Seen this movie many times. Remember how Libya in Chad was the end of civilisation? The only ones who don't seem to know the role play are the Americans and Europeans; third worlders can recite the script by heart. :mrgreen:

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Re: Deterrence

Postby shiv » 10 Apr 2017 07:58

Opinion piece by Yusuf of DFI in Livemint
http://www.livemint.com/Opinion/Xgg3LgQ ... trine.html

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Re: Deterrence

Postby VKumar » 10 Apr 2017 22:19

India should help Vietnam, Taiwan, Mongolia get stronger. Cooperate more with S.Korea and Japan.

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Re: Deterrence

Postby vasu raya » 10 Apr 2017 22:24

the Chinese phrase is "share the prosperity" ...

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Re: Deterrence

Postby Supratik » 10 Apr 2017 22:44

Shaurya, will post a rebuttal when i have time. give it a few days.

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Re: Deterrence

Postby Supratik » 10 Apr 2017 22:54

I see Yusuf Unjhawala making several mistakes. The leaks are coming from people who are actually in the business. How do you know Pak is going to initiate with just TNWs? Is there any agreement signed in triplicate? Why would India want to go up the escalatory ladder? The leaks specfically mention it is Pak specific. No one knows really how many nukes China, India, Pak have. Why base it on western estimates which have no source? What is the motivation behind India denying Pak the escalatory ladder. It is basically to deny nuclear black-mail. He doesn't realize it.

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Re: Deterrence

Postby shiv » 11 Apr 2017 09:12

ShauryaT wrote: A view of about 500 warheads against China's estimated 800 is - defensive! Anything less is delusional and non-realistic and giving up on this game of power, chanakian theories aside.

Expressions like "delusional" and "non realistic" should be eaten side by side with counter expressions like "logical", "sensible" and "practicable"

Interesting numbers 500 and 800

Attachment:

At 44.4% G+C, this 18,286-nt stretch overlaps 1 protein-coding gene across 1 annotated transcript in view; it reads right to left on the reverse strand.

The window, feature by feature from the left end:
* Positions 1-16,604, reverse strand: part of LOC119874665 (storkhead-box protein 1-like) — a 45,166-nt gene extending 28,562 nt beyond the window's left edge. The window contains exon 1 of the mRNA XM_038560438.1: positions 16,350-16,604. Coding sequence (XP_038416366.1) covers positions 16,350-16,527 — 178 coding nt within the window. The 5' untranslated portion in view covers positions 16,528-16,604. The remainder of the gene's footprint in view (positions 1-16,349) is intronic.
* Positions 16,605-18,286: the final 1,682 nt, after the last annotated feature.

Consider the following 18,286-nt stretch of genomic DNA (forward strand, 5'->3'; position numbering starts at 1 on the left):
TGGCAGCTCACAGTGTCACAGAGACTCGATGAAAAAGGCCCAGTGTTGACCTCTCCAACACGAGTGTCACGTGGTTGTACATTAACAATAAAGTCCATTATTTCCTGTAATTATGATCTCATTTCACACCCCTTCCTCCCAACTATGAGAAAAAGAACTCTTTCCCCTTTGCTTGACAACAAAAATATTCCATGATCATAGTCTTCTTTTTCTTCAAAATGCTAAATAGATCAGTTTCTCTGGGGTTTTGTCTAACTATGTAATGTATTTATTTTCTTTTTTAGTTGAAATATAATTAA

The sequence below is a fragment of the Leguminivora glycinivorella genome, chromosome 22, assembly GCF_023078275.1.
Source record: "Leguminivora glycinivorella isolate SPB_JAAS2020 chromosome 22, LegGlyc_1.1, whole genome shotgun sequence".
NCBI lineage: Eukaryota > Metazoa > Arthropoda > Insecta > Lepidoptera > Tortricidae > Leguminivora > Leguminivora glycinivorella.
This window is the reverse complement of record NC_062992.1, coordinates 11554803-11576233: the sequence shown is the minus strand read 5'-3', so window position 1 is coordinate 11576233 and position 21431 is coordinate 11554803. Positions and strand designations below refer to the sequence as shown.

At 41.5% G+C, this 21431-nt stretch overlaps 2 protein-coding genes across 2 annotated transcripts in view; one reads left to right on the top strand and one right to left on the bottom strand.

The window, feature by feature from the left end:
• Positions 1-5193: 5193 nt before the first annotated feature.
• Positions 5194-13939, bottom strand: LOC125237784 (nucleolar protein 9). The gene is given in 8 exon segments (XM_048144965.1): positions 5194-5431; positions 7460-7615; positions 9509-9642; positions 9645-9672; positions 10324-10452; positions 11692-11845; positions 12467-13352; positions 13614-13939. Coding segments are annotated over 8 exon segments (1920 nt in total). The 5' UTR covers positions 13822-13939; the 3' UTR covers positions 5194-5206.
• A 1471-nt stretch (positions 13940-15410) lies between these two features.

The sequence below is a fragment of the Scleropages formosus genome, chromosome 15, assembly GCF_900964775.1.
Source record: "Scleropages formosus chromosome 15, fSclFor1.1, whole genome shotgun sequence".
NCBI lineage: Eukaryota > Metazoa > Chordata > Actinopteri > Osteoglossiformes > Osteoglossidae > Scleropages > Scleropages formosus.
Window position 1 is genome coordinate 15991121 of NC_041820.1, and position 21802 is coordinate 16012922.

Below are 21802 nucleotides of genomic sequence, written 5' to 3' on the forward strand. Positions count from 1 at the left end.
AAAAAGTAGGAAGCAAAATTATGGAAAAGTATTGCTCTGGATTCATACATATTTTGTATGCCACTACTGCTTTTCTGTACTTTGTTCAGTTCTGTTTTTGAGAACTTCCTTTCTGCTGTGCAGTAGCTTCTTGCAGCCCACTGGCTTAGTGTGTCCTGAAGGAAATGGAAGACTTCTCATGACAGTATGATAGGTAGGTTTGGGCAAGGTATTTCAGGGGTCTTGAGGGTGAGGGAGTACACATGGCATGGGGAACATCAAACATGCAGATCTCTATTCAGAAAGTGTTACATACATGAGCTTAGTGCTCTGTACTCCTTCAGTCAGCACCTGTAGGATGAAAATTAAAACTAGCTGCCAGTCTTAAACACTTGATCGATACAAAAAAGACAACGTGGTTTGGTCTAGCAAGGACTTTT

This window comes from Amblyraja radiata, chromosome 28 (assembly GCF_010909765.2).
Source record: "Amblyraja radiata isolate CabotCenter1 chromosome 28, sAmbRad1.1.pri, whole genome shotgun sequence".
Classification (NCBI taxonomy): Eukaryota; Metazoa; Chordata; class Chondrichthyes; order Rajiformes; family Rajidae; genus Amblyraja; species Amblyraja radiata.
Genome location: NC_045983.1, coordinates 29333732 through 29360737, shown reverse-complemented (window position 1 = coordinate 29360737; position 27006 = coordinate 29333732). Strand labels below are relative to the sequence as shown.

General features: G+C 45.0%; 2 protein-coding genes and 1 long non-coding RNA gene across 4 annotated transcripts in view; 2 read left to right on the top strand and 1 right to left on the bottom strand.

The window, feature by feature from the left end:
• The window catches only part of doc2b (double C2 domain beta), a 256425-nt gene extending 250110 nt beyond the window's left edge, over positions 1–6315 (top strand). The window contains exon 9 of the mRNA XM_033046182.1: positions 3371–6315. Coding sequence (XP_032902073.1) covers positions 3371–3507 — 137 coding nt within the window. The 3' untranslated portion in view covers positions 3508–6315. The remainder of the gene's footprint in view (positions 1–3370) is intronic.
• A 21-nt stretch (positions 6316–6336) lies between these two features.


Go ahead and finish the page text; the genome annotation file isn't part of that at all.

If the Chinese know that India has 500 warheads why would they be deterred? Has Karnad explained that? Why would China think that it is OK if they can knock out 99% of Indian nukes and just get hit by 5 of them?

"We don't mind 5 bombs landing on us."


If 5 out of 500 is all that we can hit them with before we are devastated by Chinese nuclear numerical superiority surely it is better to simply ensure that we put at least 10-15 on them and hiding them well among 1000 decoys no?

I have personally never managed to understand why China would be deterred by 500 or even 1000 Indian warheads. The assumption is that the other guy looks at you and gets scared that you have so much destructive power. Karnad himself clearly respects "megatonne" power over kiloton power. He seems to respect what he defines as "thermonuclear" over something else. In this vein he thinks China would get deterred by more Indian nukes.

Platitudes about how others should think cannot replace explanations. China does not sound like it is deterred by the US either so what would 500 Indian weapons achieve in terms of causing fear. I have not understood the thought process.

Of course this entire argument is time-pass but I do think Karnad puts up timepass arguments A nation that does not want nuclear war will likely be deterred at the thought of just 10 bombs falling on their nation let alone 200 or 500. I have not understood the logic that says " I am not deterrred by 10 but I am deterred by 500"

The endless timepass comes from this numbers game
I am not deterred by 10 but am deterred by 500
I am not deterred by 20 but am deterred by 500
I am not deterred by 30 but am deterred by 500
[..]
I am not deterred by 200 but am deterred by 500
[..]
I am not deterred by 499 but am deterred by 500


What is the exact rationale behind this numbers game? Whose opinion is "correct"?

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Re: Deterrence

Postby ShauryaT » 12 Apr 2017 21:28

shiv wrote:What is the exact rationale behind this numbers game? Whose opinion is "correct"?